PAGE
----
One of the first things I noticed in my wife, and that I admired and loved about her, was her independence. But as we got closer, it became more of a hindrance than a healthy trait. She struggled to let me help her with anything and always wanted to be self-sufficient. It hurt my feelings, because it seemed as if she didn’t trust me. She also had this perfectionist streak that, again, I admired at first but became increasingly problematic.
It wasn’t until a few years into our marriage, when we had our children, that I realized my wife’s issues with her past experiences were impacting her well-being and that of our family. She seemed increasingly anxious about getting things right and about caring for our children. She also went through periods of depression. It wasn’t until we finally went to couples therapy that I realized all these issues were signs and effects of relational trauma.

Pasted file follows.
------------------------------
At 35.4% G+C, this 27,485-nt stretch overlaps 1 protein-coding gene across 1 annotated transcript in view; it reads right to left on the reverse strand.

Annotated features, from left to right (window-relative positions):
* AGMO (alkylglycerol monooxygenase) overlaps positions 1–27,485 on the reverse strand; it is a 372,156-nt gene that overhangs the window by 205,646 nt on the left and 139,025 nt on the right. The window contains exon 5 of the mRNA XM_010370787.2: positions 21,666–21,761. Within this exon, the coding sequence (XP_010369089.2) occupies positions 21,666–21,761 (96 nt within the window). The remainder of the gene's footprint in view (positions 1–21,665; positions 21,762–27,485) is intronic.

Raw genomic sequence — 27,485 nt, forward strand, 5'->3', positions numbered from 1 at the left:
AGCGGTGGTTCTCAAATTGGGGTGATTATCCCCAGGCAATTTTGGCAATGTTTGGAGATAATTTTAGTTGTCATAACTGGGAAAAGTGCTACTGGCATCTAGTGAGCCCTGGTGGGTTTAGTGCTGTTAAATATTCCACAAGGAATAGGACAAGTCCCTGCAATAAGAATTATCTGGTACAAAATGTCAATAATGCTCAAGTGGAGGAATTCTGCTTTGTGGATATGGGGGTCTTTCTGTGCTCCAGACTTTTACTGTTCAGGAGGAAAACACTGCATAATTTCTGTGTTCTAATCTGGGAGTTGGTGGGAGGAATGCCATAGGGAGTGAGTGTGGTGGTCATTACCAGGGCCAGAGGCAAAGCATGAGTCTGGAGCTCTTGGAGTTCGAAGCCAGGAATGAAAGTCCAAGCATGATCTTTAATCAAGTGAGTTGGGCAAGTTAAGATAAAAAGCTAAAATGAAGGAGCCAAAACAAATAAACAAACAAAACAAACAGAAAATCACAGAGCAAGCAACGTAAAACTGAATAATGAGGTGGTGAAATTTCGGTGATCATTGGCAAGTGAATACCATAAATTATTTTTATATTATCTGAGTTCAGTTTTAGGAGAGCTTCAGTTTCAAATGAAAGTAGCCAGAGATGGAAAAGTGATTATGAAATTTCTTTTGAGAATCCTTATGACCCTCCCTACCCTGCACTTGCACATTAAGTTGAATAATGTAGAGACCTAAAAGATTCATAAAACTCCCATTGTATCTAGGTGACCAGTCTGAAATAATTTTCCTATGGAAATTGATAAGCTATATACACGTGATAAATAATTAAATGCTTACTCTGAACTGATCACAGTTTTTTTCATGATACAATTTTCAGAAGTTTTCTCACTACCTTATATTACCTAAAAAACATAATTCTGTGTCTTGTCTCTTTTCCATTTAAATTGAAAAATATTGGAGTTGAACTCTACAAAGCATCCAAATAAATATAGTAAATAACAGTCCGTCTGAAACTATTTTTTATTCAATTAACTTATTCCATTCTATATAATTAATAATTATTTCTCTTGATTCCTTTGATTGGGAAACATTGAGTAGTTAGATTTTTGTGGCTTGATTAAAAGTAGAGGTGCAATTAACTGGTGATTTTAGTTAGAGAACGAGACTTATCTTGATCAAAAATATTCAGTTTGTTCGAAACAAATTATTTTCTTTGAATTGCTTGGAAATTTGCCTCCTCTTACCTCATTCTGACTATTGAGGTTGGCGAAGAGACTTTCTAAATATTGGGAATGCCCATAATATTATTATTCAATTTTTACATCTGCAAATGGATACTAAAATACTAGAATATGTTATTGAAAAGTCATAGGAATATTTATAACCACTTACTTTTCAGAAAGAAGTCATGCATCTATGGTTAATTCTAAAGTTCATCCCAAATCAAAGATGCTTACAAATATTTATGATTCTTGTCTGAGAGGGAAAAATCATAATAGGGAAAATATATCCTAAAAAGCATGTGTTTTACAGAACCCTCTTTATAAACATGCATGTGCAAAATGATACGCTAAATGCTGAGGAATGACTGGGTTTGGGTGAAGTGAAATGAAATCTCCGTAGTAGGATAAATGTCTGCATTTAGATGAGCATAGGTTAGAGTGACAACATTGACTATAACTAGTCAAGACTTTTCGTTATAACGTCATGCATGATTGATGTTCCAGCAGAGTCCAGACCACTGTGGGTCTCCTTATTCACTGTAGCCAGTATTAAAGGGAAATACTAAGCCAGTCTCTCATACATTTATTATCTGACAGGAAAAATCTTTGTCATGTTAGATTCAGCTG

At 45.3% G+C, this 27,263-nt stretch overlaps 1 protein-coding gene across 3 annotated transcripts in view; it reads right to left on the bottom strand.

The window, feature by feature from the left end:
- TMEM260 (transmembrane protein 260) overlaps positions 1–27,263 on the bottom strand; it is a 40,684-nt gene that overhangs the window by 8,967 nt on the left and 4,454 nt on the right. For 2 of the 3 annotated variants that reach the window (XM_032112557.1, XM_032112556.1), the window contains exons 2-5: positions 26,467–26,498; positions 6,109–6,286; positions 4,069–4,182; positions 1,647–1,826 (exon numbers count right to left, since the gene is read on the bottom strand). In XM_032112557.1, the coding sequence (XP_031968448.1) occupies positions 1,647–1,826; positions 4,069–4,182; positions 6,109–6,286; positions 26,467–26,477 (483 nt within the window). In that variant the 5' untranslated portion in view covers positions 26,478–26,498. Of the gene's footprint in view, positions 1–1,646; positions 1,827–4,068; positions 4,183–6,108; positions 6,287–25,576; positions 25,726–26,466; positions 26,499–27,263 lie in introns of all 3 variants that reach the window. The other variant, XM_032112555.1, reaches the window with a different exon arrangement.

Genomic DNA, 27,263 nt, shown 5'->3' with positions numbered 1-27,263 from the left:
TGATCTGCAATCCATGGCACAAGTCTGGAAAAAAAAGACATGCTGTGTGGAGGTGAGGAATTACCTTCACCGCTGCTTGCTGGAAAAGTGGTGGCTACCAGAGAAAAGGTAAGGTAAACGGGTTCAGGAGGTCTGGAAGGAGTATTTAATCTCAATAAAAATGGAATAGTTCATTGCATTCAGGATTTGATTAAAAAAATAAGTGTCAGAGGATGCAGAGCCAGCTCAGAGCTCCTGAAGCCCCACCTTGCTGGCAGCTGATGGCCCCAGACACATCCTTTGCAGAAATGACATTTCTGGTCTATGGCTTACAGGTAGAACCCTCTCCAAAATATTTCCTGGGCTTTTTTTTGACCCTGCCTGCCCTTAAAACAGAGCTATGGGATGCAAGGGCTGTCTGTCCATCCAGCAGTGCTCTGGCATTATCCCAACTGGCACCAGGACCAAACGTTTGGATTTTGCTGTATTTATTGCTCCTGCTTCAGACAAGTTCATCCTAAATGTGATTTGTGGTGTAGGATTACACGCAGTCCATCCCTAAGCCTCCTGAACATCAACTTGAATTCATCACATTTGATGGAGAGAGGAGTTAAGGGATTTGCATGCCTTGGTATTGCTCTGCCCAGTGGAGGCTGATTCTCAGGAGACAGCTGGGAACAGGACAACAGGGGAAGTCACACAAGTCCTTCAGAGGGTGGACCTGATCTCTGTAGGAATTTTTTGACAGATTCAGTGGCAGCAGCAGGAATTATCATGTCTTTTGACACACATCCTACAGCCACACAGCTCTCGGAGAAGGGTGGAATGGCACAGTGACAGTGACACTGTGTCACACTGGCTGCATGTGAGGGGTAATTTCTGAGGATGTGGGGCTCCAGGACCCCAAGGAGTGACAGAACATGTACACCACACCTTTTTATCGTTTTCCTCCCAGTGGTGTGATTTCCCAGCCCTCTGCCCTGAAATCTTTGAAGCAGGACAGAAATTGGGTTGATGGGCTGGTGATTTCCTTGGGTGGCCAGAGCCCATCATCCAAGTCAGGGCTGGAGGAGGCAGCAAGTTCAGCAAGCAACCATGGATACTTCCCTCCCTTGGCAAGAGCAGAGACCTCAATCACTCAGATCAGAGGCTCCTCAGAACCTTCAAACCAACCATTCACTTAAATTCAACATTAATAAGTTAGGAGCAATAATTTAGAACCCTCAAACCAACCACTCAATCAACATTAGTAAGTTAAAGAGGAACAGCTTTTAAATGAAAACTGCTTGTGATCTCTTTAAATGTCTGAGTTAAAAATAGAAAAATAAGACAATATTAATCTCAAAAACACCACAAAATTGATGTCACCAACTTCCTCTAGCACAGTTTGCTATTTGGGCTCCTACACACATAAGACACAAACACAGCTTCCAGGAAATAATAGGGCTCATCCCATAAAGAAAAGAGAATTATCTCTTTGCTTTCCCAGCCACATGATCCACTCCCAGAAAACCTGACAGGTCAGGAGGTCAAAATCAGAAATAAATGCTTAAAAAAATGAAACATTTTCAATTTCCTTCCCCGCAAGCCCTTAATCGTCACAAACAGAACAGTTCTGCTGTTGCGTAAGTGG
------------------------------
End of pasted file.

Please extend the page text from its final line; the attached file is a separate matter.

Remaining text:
Couples Therapy Wasn’t Enough
Some of the problems in our relationship led my wife and me to a couples’ therapist. She was great and did help us with some things, like communicating better with each other. Ultimately, our therapist recommended that my wife try some more intensive treatment, both alone and with my participation. She felt that my wife and our family would benefit from her getting some individual help to heal from her experiences.
I wasn’t sure that taking her away from home was the right choice for our family. I worried about the impact on the kids. But our therapist explained that my wife’s relational trauma was already negatively impacting them. I had already noticed some anxiety in our oldest daughter, and that concerned us both. We learned that a parent’s past trauma can seriously affect a child’s mental health. So my wife made the brave decision to enter a treatment facility.